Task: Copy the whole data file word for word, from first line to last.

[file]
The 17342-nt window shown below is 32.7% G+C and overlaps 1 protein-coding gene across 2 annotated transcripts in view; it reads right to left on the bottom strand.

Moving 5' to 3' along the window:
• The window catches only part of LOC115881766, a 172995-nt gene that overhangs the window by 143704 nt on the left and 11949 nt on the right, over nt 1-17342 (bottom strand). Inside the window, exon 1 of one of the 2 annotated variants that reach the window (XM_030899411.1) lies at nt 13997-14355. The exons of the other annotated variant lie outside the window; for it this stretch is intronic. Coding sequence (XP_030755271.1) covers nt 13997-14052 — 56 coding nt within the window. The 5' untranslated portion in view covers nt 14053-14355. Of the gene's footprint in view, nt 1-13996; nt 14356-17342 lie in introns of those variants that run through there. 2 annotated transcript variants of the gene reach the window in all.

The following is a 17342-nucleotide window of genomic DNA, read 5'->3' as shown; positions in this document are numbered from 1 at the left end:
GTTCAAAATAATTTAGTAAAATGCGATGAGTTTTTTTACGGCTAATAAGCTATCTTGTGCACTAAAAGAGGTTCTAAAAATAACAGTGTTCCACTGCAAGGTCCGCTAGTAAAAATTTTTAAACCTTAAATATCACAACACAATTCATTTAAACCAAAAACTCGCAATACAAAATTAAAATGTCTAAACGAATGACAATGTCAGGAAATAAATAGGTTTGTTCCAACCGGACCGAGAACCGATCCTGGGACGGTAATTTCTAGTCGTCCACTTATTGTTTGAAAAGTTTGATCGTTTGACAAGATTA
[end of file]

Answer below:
The 17342-nt window shown below is 32.7% G+C and overlaps 1 protein-coding gene across 2 annotated transcripts in view; it reads right to left on the bottom strand.

Moving 5' to 3' along the window:
• The window catches only part of LOC115881766, a 172995-nt gene that overhangs the window by 143704 nt on the left and 11949 nt on the right, over nt 1-17342 (bottom strand). Inside the window, exon 1 of one of the 2 annotated variants that reach the window (XM_030899411.1) lies at nt 13997-14355. The exons of the other annotated variant lie outside the window; for it this stretch is intronic. Coding sequence (XP_030755271.1) covers nt 13997-14052 — 56 coding nt within the window. The 5' untranslated portion in view covers nt 14053-14355. Of the gene's footprint in view, nt 1-13996; nt 14356-17342 lie in introns of those variants that run through there. 2 annotated transcript variants of the gene reach the window in all.

The following is a 17342-nucleotide window of genomic DNA, read 5'->3' as shown; positions in this document are numbered from 1 at the left end:
GTTCAAAATAATTTAGTAAAATGCGATGAGTTTTTTTACGGCTAATAAGCTATCTTGTGCACTAAAAGAGGTTCTAAAAATAACAGTGTTCCACTGCAAGGTCCGCTAGTAAAAATTTTTAAACCTTAAATATCACAACACAATTCATTTAAACCAAAAACTCGCAATACAAAATTAAAATGTCTAAACGAATGACAATGTCAGGAAATAAATAGGTTTGTTCCAACCGGACCGAGAACCGATCCTGGGACGGTAATTTCTAGTCGTCCACTTATTGTTTGAAAAGTTTGATCGTTTGACAAGATTA